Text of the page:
It’s important to stay up to date on all of the employment laws in your state so that you can maintain compliance in your business. We did some of the hard work for you and put some of the most important Nevada statutes in one place so you can either learn them for the first time or give yourself a refresher. 

However, remember that our summary is not qualified legal advice, laws are always subject to change, and they can vary from municipality to municipality. 

It’s up to you to make sure you’re compliant with all laws and statutes in your area. Consult with a qualified lawyer and/or your local government agencies if you have questions or concerns. 

Here are a few Nevada labor laws every small business owner should know.

Resources

First, here are a few helpful links and resources for you to bookmark and refer back to:

Leave

  • Sick Days: Employers are not required to provide paid or unpaid sick leave but must comply with their own established policies if they choose to implement one. 
  • Medical Leave: Employers may be required to provide an employee unpaid sick leave in accordance with the Family and Medical Leave Act or other federal laws.
  • Vacation Leave: Employers are required to provide paid leave of at least 0.01923 hours for each hour or work performed. 
    • The law exempts any employer who provides at least the same amount of leave pursuant to a contract, policy, CBA or other agreement; temporary, seasonal or on-call employees; and employers in the first two years of operation.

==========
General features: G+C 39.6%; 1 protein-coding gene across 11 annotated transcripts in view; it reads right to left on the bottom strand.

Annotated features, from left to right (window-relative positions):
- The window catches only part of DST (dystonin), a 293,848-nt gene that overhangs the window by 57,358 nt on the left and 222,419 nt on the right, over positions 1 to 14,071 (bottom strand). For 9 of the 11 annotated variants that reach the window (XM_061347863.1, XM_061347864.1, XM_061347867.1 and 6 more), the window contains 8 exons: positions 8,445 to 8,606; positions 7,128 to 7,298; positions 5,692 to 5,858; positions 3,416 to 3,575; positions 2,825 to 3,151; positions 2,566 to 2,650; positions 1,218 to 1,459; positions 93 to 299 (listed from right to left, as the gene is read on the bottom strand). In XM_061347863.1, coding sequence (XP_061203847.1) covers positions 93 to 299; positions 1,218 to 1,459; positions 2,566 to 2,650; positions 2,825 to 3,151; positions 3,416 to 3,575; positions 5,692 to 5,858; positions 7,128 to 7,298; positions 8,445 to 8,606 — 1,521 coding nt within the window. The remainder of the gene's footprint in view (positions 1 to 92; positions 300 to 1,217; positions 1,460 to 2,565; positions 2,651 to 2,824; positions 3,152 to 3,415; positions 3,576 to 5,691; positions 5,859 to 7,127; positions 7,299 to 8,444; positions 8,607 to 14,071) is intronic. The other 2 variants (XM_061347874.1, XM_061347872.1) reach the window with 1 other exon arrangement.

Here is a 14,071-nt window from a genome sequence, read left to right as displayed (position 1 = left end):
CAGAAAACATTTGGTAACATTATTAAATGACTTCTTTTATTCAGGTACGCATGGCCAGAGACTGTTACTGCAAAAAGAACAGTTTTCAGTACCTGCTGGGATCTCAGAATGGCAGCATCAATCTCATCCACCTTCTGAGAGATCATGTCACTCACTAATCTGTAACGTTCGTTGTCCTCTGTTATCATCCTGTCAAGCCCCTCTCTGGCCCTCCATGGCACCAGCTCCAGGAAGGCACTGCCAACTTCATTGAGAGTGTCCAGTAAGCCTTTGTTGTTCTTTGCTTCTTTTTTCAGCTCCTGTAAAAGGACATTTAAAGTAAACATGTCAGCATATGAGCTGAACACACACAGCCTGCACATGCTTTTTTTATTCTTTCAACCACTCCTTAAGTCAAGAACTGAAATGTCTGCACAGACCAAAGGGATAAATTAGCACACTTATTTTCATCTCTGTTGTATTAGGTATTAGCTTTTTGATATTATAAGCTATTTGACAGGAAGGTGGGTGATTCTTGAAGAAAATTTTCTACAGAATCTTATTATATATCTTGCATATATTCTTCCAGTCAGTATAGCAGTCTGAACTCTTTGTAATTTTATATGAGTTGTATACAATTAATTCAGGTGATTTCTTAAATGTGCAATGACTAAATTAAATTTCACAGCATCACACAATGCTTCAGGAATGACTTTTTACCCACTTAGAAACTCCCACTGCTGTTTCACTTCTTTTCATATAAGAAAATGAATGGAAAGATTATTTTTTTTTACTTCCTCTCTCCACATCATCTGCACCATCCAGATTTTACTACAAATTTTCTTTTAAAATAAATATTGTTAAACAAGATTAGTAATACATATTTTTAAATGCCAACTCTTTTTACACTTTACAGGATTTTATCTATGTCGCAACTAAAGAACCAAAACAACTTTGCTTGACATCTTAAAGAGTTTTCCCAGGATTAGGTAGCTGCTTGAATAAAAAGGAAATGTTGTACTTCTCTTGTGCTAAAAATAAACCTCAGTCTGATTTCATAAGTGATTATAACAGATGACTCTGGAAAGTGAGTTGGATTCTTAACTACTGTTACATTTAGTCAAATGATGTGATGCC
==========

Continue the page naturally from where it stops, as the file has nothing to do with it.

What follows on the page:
• Employees can use their leave on the 90th calendar day of employment.
    • Employees do not have to provide a reason for use of leave, but must provide notice as soon as practicable of the need to use paid leave.
    • Employers may cap use of leave to 40 hours per year and may limit the use of daily leave to a minimum of 4-hour time blocks.
    • Employers can cap amount of accrued paid leave that carries over each year to 40 hours.
    • Upon separation, employers are not required to compensate for any unused available paid leave, subject to a limited exception.
  • Jury Duty: An employer is not required to provide paid time off for an employee to serve on a jury or respond to a jury summons, but the employee cannot be penalized for doing so. 
    • Employers may not require employees to use any available sick leave or vacation time to respond to a jury summons. 
    • Employers may not require employees to work between 5 p.m. and 3 a.m. the following day on the day of the jury summons if the employee spent 4 hours or more for jury duty. 
  • Holiday Leave: Employers are not required to provide holiday leave. 
  • Voting Leave: Paid voting leave must be provided to employees if it is impractical for them to vote before or after work. 
    • The employee must be given:
      • 1 hour if the voting place is 2 miles or less from the workplace
      • 2 hours if the voting place is more than 2 miles but 10 miles or less from the workplace.
      • 3 hours if the voting place is more than 10 miles from the workplace. 
    • Employers are allowed to set the leave time to vote to minimize the impact on the workplace. 
  • Bereavement Leave: Employers are not required to provide bereavement leave. 

Final Paycheck

  • Employees who are fired or laid off must be paid all due wages immediately. 
  • Employers have until the next scheduled payday or 7 days to pay employees due wages if they quit, whichever comes first. 

Minimum Wage

  • The current minimum wage in Nevada is $7.25 for employees who are offered health benefits and $8.25 for employees who are not offered health benefits. 
  • The minimum wage will increase over the next few years as follows:
    • If health benefits are provided: